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post #1 of 21 Old 05-26-2010, 04:36 PM Thread Starter
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Question Planning to buy soon - have some questions.

Ok - so I'm in the market for a bike, and after having done a lot of research over the last year or so (mostly online, but I've been to a couple bike-shows and sat on one of almost everything) I've pretty much decided on a V-Strom. My riding is going to consist of driving to work and back on good-weather days (mostly freeway for me) and one-day or multi-day highway rides - not much city/traffic riding though I'm sure some is inevitable, little or no off-road - I'll take a gravel road if I have to to get where I'm going, but none of my friends bikes is suited for 'adventure'-riding, and I've got a 2000 Honda CR250R for when I wanna play in the dirt. Basically - I'm planning to use it as a sport-tourer, more tour than sport.

On to my questions...

The first obvious one that has been asked 1000000 times - 650 or 1000? I'm leaning much more towards the 1000 - yes it is my first street bike, no I'm not worried at all about controlling the power. If you can get a two-stroke motocross bike started from 1/2 way up a steep hill without flipping over or spinning out, then you can handle a clutch well enough to handle anything else imho. (I've been riding dirt-bikes since I was in grade 2 on a 50-cc with 3 gears and no clutch, and riding two-strokes with narrow power-bands for the majority of that). I'm more interested in the extra stability of the 1000 on the highway, and the power for passing. The price-difference doesn't matter so much (enough for either is set-aside already), worrying about fuel-consumption in a toy is silly (gotta pay if you wanna play) - I'd get a scooter to drive to work if that bothered me. I also have access to my wife's CBR125 for practising on - but honestly I think the dirt-bike is closer to the V-Strom than that tiny CBR is.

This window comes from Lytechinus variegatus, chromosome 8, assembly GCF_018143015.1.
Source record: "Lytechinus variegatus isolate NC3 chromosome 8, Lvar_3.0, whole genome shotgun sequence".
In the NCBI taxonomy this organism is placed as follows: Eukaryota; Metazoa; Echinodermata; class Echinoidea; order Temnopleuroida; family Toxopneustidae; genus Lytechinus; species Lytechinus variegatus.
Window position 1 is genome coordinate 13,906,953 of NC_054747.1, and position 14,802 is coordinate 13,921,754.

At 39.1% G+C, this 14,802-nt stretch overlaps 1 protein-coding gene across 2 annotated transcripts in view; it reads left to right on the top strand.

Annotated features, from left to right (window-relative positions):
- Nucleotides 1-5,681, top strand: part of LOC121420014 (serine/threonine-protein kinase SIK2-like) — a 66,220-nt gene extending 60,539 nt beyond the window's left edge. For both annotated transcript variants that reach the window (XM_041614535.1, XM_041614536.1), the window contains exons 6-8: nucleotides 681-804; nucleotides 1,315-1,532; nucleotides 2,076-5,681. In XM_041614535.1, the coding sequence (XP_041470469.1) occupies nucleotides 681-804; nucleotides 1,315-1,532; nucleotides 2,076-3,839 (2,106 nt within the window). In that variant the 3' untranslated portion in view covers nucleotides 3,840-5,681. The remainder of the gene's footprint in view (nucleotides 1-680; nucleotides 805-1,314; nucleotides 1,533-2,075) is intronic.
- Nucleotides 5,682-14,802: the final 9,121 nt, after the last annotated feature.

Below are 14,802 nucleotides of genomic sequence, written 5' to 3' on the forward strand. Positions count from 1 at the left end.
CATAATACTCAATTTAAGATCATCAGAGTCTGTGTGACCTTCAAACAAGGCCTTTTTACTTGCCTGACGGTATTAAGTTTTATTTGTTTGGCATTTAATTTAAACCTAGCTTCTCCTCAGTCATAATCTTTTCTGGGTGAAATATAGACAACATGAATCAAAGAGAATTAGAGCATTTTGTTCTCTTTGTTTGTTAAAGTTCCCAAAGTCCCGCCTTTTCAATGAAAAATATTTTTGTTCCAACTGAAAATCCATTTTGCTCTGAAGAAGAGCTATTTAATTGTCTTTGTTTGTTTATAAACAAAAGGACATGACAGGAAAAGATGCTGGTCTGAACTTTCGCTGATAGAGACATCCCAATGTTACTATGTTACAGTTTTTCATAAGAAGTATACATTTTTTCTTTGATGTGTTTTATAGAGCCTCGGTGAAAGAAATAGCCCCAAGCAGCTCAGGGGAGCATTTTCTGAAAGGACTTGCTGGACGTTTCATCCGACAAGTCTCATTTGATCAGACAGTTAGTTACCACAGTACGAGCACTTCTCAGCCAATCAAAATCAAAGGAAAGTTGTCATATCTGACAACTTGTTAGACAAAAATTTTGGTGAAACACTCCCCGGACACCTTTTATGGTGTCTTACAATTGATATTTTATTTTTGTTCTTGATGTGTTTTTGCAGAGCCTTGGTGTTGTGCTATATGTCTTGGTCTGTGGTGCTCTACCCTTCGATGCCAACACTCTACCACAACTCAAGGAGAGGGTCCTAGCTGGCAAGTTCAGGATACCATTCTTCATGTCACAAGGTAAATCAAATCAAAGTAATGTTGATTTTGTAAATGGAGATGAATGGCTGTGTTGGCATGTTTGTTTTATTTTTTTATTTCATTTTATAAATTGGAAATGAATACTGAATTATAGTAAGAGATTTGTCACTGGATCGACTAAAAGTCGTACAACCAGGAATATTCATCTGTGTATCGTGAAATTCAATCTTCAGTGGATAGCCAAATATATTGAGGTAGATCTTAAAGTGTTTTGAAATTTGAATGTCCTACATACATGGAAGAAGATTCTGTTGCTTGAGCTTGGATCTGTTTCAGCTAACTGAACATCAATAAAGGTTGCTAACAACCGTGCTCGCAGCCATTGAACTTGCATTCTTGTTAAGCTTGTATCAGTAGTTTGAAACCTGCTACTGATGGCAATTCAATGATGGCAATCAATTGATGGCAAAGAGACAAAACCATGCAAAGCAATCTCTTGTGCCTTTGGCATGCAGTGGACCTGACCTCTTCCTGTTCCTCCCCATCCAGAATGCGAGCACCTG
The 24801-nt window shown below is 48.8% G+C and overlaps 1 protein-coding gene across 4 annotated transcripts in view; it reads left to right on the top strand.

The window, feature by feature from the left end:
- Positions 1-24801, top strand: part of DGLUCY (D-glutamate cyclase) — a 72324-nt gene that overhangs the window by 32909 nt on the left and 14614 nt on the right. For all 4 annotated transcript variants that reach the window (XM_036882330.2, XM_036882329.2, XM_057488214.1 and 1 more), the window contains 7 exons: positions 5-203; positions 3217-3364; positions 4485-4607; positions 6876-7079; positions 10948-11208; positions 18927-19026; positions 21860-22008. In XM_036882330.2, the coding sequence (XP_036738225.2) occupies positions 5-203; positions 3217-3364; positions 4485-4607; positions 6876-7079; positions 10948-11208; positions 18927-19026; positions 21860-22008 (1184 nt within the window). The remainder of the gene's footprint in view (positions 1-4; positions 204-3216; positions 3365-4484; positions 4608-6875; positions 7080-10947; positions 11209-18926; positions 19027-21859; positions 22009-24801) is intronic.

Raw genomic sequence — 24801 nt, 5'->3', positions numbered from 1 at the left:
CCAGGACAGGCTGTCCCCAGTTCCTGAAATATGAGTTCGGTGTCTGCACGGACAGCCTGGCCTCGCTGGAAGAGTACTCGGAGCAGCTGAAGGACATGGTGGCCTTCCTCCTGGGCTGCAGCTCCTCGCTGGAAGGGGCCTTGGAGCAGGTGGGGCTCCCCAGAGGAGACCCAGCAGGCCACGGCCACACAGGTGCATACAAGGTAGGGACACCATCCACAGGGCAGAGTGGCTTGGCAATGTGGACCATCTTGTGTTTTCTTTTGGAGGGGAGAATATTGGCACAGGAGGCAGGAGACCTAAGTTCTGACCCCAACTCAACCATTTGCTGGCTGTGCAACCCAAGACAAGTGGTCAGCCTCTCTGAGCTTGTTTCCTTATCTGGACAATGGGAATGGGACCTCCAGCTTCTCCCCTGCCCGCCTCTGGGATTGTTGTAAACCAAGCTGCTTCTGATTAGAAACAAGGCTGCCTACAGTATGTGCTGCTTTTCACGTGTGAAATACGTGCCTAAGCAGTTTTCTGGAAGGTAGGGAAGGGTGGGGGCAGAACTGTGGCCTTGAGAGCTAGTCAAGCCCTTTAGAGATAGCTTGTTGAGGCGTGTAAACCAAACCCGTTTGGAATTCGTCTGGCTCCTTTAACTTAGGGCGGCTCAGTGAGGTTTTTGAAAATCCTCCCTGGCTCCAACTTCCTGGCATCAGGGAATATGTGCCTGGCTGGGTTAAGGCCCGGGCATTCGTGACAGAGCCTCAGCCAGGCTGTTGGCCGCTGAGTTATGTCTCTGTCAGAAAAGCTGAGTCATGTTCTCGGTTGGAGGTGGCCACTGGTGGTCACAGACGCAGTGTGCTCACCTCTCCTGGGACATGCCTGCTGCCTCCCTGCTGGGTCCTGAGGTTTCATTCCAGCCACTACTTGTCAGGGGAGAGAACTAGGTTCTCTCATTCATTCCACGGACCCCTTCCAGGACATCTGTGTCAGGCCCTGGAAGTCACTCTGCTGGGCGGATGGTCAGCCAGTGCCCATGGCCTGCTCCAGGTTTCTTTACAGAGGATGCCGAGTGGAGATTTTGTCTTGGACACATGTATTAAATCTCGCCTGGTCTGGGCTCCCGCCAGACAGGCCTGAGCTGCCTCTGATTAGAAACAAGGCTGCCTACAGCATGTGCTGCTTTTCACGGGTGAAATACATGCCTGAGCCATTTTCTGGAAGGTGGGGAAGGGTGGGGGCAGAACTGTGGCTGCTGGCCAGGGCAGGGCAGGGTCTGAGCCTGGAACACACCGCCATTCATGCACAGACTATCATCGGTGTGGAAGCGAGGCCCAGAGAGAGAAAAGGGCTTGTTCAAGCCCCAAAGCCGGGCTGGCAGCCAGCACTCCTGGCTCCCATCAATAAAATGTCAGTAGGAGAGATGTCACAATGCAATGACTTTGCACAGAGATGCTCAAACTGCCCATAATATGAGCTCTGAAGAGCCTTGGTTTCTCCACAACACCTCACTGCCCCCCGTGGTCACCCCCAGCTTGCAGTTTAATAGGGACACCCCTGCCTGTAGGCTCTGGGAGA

Second question concerns which edition of the bike to get - the basic or touring. AKA should I get the Suzuki bags with the bike or get the basic bike and aftermarket bags. My original plan was to go with the suzuki bags, but the more I read the more problems I encounter and now I'm leaning more towards the base bike and some aftermarket parts.

And final question.... whether to wait for the 2011 line-up to arrive. There's practically no information at all available about it, except that there might be something released in mid-June. Any information at all (even rumors) would be helpful in this area - eg. if there's a reasonably good chance that the 2011 will be available before end of june and will be adding abs then I'd wait.